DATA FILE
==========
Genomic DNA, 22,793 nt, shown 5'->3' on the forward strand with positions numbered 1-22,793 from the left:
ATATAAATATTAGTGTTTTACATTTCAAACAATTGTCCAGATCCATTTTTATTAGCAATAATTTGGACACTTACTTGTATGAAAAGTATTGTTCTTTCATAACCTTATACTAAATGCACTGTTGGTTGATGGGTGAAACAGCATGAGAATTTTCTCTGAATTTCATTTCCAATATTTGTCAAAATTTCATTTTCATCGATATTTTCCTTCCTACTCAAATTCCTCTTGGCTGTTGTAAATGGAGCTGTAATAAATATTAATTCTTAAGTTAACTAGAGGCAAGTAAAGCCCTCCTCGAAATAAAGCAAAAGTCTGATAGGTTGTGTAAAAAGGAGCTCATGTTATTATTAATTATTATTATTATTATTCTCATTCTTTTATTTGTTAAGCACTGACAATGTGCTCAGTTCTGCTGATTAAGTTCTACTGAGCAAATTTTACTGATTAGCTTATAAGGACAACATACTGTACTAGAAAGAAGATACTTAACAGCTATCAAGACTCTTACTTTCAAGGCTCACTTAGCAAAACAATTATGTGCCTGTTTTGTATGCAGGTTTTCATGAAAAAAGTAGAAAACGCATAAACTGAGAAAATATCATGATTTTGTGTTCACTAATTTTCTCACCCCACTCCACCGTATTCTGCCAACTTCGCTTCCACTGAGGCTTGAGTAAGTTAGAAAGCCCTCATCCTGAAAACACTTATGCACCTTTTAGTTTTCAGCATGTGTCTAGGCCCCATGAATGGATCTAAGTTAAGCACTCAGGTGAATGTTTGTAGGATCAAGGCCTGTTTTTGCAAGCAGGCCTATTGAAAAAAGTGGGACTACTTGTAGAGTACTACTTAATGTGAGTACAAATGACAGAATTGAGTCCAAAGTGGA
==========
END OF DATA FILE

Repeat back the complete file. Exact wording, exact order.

Genomic DNA, 22,793 nt, shown 5'->3' on the forward strand with positions numbered 1-22,793 from the left:
ATATAAATATTAGTGTTTTACATTTCAAACAATTGTCCAGATCCATTTTTATTAGCAATAATTTGGACACTTACTTGTATGAAAAGTATTGTTCTTTCATAACCTTATACTAAATGCACTGTTGGTTGATGGGTGAAACAGCATGAGAATTTTCTCTGAATTTCATTTCCAATATTTGTCAAAATTTCATTTTCATCGATATTTTCCTTCCTACTCAAATTCCTCTTGGCTGTTGTAAATGGAGCTGTAATAAATATTAATTCTTAAGTTAACTAGAGGCAAGTAAAGCCCTCCTCGAAATAAAGCAAAAGTCTGATAGGTTGTGTAAAAAGGAGCTCATGTTATTATTAATTATTATTATTATTATTCTCATTCTTTTATTTGTTAAGCACTGACAATGTGCTCAGTTCTGCTGATTAAGTTCTACTGAGCAAATTTTACTGATTAGCTTATAAGGACAACATACTGTACTAGAAAGAAGATACTTAACAGCTATCAAGACTCTTACTTTCAAGGCTCACTTAGCAAAACAATTATGTGCCTGTTTTGTATGCAGGTTTTCATGAAAAAAGTAGAAAACGCATAAACTGAGAAAATATCATGATTTTGTGTTCACTAATTTTCTCACCCCACTCCACCGTATTCTGCCAACTTCGCTTCCACTGAGGCTTGAGTAAGTTAGAAAGCCCTCATCCTGAAAACACTTATGCACCTTTTAGTTTTCAGCATGTGTCTAGGCCCCATGAATGGATCTAAGTTAAGCACTCAGGTGAATGTTTGTAGGATCAAGGCCTGTTTTTGCAAGCAGGCCTATTGAAAAAAGTGGGACTACTTGTAGAGTACTACTTAATGTGAGTACAAATGACAGAATTGAGTCCAAAGTGGA